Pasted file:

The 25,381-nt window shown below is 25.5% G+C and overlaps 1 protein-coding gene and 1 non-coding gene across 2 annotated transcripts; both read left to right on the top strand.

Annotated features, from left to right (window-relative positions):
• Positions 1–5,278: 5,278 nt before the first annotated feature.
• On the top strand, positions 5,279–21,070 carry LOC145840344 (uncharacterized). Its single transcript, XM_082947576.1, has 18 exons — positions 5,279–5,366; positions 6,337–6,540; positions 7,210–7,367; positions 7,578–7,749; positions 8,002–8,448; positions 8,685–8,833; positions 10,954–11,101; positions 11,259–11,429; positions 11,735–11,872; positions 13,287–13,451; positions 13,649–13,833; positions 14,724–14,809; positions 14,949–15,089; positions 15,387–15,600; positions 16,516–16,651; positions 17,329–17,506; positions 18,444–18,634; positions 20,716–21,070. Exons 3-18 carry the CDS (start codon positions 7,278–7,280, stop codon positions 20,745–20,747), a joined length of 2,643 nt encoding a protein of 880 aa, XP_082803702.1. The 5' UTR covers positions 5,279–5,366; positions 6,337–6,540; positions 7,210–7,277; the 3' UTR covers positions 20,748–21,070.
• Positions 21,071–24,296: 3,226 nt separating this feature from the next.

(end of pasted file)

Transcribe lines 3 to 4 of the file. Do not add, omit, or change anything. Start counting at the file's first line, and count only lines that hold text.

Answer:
• Positions 1–5,278: 5,278 nt before the first annotated feature.
• On the top strand, positions 5,279–21,070 carry LOC145840344 (uncharacterized). Its single transcript, XM_082947576.1, has 18 exons — positions 5,279–5,366; positions 6,337–6,540; positions 7,210–7,367; positions 7,578–7,749; positions 8,002–8,448; positions 8,685–8,833; positions 10,954–11,101; positions 11,259–11,429; positions 11,735–11,872; positions 13,287–13,451; positions 13,649–13,833; positions 14,724–14,809; positions 14,949–15,089; positions 15,387–15,600; positions 16,516–16,651; positions 17,329–17,506; positions 18,444–18,634; positions 20,716–21,070. Exons 3-18 carry the CDS (start codon positions 7,278–7,280, stop codon positions 20,745–20,747), a joined length of 2,643 nt encoding a protein of 880 aa, XP_082803702.1. The 5' UTR covers positions 5,279–5,366; positions 6,337–6,540; positions 7,210–7,277; the 3' UTR covers positions 20,748–21,070.